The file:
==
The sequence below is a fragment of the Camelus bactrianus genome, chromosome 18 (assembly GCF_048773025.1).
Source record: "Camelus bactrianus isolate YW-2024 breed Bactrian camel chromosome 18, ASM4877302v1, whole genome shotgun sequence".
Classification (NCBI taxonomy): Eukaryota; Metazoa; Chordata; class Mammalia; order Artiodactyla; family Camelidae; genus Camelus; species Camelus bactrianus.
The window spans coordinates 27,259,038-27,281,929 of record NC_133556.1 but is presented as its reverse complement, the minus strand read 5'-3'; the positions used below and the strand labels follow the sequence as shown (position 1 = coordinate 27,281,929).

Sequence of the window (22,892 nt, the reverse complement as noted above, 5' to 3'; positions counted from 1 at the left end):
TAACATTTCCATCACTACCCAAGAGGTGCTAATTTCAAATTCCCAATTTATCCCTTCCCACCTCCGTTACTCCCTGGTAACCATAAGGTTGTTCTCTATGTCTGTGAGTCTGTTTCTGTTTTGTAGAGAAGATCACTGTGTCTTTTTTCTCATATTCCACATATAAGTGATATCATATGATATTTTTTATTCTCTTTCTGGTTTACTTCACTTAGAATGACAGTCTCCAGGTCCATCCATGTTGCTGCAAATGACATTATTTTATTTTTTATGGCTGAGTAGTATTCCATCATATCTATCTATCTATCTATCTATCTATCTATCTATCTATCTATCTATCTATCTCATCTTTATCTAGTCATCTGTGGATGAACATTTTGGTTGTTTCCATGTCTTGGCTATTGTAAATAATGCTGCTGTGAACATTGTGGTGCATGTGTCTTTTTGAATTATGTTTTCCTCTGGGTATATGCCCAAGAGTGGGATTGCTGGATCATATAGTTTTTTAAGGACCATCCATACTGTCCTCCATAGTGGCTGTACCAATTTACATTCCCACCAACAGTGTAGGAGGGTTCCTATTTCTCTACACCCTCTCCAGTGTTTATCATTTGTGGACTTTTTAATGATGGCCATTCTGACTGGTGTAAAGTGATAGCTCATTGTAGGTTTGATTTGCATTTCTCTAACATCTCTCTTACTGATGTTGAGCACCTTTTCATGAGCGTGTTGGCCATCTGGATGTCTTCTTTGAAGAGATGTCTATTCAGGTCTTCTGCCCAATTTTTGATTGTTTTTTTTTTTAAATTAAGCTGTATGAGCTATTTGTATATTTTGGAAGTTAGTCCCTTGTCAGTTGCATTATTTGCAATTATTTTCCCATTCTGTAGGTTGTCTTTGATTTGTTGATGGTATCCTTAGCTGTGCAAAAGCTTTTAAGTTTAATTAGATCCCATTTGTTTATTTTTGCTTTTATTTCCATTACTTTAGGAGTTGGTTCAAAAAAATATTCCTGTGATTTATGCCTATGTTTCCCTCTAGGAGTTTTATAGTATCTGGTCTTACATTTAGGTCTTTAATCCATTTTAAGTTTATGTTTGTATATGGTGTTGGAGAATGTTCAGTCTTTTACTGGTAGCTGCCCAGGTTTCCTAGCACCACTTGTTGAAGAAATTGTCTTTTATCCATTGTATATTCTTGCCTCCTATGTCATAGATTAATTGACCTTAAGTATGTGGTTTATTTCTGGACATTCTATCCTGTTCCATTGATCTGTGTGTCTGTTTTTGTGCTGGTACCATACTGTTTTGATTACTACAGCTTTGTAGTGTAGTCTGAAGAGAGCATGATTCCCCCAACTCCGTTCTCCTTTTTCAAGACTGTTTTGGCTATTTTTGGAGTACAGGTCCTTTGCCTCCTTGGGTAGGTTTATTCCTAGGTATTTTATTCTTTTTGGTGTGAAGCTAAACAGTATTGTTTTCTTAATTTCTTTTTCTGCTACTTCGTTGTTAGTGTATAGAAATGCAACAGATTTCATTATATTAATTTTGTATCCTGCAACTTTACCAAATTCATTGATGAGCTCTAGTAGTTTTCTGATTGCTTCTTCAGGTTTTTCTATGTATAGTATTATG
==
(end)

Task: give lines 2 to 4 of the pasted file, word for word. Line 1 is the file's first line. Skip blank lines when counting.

Source record: "Camelus bactrianus isolate YW-2024 breed Bactrian camel chromosome 18, ASM4877302v1, whole genome shotgun sequence".
Classification (NCBI taxonomy): Eukaryota; Metazoa; Chordata; class Mammalia; order Artiodactyla; family Camelidae; genus Camelus; species Camelus bactrianus.
The window spans coordinates 27,259,038-27,281,929 of record NC_133556.1 but is presented as its reverse complement, the minus strand read 5'-3'; the positions used below and the strand labels follow the sequence as shown (position 1 = coordinate 27,281,929).